Eldon Davis Rathburn CM (21 April 1916 – 31 August 2008) was a Canadian film composer who scored over 250 films during his thirty-year tenure as a staff composer at the National Film Board of Canada. Known as "the dean of Canadian film composers",[1] Rathburn composed music for documentaries, short films, as well as such feature films as Drylanders (1963), Nobody Waved Good-bye (1964), Waiting for Caroline (1969), Cold Journey (1975), and Who Has Seen the Wind (1977). Rathburn was the subject of a 1995 NFB documentary by Louis Hone titled Eldon Rathburn: They Shoot... He Scores.

Early life and education edit

Rathburn was born in the community of Queenstown, in Queens County, New Brunswick, Canada. As a child he learned to play the piano.[2] Rathburn attended Saint John High School,[3] and received a Licentiate of Music from McGill University in 1937. The following year, he won the Canadian Performing Rights Society Scholarship Competition, and began performing on the piano for local dance bands and radio broadcasts, including with Don Messer.[3] In 1945 he received a Young Artist Award for composition from the Los Angeles Philharmonic Orchestra. His winning composition, "Symphonette," was performed by the L.A. Philharmonic under the baton of Alfred Wallenstein on 23 March 1945. In L.A. he studied with Arnold Schoenberg, who had chaired the Young Artist Award adjudication committee.[4] From 1938-39, he studied at the Toronto Conservatory of Music with Healey Willan (composition), Reginald Godden (piano), Charles Peaker (organ), and Leo Smith (harmony).[5]

Career edit

Rathburn began working at the National Film Board in 1947.[6] Among the 250 films he scored was the 1977 adaptation of W.O. Mitchell's Who Has Seen the Wind.[1] He also provided the music for the NFB's Labyrinth installation at Expo 67.[7] He composed music for a number of early IMAX films.[8]

After his retirement from the NFB in 1976, Rathburn continued to compose; his work was featured at the Ottawa Chamber Music Festival.[9]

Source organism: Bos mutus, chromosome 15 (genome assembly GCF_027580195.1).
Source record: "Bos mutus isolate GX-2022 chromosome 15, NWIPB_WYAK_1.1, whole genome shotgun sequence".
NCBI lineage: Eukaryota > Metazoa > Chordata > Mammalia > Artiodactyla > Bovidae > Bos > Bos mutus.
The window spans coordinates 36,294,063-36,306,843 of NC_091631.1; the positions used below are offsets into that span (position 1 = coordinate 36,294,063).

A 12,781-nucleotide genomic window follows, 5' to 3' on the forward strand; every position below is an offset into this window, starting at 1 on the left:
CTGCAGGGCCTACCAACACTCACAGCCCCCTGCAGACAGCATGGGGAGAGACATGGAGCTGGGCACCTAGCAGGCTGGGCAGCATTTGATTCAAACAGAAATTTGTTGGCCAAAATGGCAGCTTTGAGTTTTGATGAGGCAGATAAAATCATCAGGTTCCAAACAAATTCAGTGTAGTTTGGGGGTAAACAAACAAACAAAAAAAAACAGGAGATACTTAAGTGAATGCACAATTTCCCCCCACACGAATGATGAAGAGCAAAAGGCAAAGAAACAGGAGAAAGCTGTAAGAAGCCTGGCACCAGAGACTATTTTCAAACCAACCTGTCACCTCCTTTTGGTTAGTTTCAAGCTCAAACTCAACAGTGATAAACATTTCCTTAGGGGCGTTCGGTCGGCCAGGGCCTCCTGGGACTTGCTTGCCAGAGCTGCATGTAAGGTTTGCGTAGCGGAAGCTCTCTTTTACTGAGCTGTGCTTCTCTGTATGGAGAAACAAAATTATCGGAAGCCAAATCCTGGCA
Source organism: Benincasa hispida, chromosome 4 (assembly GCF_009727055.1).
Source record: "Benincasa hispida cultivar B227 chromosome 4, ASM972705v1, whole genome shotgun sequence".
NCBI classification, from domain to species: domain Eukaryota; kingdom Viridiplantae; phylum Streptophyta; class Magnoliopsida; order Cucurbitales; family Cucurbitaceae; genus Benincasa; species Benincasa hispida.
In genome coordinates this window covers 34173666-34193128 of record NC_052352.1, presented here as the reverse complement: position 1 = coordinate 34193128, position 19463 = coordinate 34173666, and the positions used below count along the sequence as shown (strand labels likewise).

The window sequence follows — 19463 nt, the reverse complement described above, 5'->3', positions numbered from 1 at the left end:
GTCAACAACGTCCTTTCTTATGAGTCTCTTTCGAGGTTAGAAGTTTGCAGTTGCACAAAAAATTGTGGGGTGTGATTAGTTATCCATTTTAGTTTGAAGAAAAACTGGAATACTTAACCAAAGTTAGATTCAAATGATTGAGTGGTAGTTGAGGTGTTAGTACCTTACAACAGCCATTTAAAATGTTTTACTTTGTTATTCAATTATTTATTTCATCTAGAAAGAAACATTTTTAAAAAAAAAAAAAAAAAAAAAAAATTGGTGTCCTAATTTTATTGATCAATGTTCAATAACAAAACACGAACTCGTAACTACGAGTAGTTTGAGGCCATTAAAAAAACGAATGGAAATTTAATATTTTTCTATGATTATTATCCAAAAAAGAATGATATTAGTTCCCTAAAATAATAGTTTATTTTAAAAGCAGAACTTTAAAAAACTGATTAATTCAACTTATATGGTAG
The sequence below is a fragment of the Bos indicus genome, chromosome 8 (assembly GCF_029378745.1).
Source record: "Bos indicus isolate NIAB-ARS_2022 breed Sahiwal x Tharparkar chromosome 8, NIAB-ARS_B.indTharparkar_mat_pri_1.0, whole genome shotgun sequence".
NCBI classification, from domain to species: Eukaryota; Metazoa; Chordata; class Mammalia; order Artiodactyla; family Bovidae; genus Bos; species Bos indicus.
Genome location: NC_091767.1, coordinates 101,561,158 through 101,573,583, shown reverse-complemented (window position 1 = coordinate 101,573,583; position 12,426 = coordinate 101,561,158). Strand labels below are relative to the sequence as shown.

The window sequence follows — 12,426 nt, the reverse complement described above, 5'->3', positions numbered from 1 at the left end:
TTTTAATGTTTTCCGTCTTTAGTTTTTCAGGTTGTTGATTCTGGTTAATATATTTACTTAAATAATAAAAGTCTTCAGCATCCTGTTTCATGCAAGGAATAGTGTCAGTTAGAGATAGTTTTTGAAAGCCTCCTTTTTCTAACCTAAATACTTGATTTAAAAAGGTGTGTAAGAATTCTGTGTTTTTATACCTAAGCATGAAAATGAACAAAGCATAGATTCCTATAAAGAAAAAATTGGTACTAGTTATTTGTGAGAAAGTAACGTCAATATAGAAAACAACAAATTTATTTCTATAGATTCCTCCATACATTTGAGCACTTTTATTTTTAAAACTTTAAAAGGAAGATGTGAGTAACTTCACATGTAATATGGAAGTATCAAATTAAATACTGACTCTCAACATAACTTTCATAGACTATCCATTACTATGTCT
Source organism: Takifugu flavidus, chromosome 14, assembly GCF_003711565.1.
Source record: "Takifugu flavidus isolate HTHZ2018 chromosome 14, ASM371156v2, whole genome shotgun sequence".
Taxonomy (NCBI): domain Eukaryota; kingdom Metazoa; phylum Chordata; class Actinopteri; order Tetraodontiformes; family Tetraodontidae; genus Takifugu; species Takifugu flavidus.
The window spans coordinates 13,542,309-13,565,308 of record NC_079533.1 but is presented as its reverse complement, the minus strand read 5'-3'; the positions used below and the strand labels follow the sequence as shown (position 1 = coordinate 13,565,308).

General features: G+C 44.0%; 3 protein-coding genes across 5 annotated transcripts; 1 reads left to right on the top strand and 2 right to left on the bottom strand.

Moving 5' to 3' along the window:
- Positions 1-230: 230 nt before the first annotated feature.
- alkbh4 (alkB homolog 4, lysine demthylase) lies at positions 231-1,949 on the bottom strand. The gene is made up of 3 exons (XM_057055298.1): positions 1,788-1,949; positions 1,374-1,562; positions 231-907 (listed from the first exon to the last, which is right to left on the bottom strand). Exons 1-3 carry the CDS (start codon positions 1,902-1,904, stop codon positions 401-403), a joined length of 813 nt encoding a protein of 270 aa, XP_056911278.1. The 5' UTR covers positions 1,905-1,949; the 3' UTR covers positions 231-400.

On April 14, 1999, he was invested as a Member of the Order of Canada.[5] A book on his life and work, authored by James Wright (Carleton University), was published by the McGill-Queens Press in 2019.[10]

Rathburn died in Ottawa on 31 August 2008.[9][11]

References edit

  1. ^ a b "'Dean of Canadian film composers' dies at 92". CBC News, Sep 02, 2008
  2. ^ Harris M. Lentz III (11 August 2009). Obituaries in the Performing Arts, 2008: Film, Television, Radio, Theatre, Dance, Music, Cartoons and Pop Culture. McFarland. p. 361. ISBN 978-0-7864-5384-9.
  3. ^ a b "Dean of Canadian composers' got his start in Saint John". by Mike Mullen - September 12, 2008, Telegraph-Journal
  4. ^ James Kenneth Wright; Alan M. Gillmor (2009). Schoenberg's Chamber Music, Schoenberg's World. Pendragon Press. pp. 222–223. ISBN 978-1-57647-130-2.
  5. ^ a b "Eldon Rathburn: Biography". Composer Showcase. Canadian Music Centre. Retrieved 8 February 2016.
  6. ^ Keith Campbell MacMillan; John Beckwith (1975). Contemporary Canadian composers. Oxford University Press. p. 192. ISBN 978-0-19-540244-5.
  7. ^ "Expo 67: 50 years later still an expression of the human spirit". Montreal Gazette, June 13, 2017 , Arthur Kaptainis.
  8. ^ "Two Carleton projects take the measure of the music of Eldon Rathburn". Artsfile, By Peter Robb, November 23, 2018
  9. ^ a b Enman, Charles (2008-09-03). "'Dean' of film composers spent 30 years at NFB". Ottawa Citizen. Archived from the original on 2008-09-14. Retrieved 2008-09-04.
  10. ^ Wright, James K, They Shot, He Scored: The Music, Methods and Milieu of NFB Film Composer Eldon Rathburn (Montreal: McGill-Queen’s Press, 2019).
  11. ^ Charles Enman. " 'Dean' of film composers spent 30 years at NFB". Ottawa Citizen, Sep 3, 2008

External links edit